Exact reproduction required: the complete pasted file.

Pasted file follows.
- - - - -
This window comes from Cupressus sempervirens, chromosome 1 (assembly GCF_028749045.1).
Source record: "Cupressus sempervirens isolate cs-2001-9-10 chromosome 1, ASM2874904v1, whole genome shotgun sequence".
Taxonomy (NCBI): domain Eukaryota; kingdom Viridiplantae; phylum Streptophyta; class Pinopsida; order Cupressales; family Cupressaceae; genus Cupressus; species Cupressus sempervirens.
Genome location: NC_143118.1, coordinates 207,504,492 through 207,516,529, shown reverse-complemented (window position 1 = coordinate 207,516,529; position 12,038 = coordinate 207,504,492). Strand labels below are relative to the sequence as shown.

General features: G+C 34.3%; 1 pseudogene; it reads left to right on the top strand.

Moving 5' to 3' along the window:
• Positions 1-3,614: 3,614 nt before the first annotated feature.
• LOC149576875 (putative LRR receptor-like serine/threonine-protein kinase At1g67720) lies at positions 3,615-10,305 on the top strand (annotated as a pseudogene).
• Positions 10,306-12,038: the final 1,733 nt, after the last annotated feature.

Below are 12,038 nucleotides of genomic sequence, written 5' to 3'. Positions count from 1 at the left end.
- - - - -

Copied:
This window comes from Cupressus sempervirens, chromosome 1 (assembly GCF_028749045.1).
Source record: "Cupressus sempervirens isolate cs-2001-9-10 chromosome 1, ASM2874904v1, whole genome shotgun sequence".
Taxonomy (NCBI): domain Eukaryota; kingdom Viridiplantae; phylum Streptophyta; class Pinopsida; order Cupressales; family Cupressaceae; genus Cupressus; species Cupressus sempervirens.
Genome location: NC_143118.1, coordinates 207,504,492 through 207,516,529, shown reverse-complemented (window position 1 = coordinate 207,516,529; position 12,038 = coordinate 207,504,492). Strand labels below are relative to the sequence as shown.

General features: G+C 34.3%; 1 pseudogene; it reads left to right on the top strand.

Moving 5' to 3' along the window:
• Positions 1-3,614: 3,614 nt before the first annotated feature.
• LOC149576875 (putative LRR receptor-like serine/threonine-protein kinase At1g67720) lies at positions 3,615-10,305 on the top strand (annotated as a pseudogene).
• Positions 10,306-12,038: the final 1,733 nt, after the last annotated feature.

Below are 12,038 nucleotides of genomic sequence, written 5' to 3'. Positions count from 1 at the left end.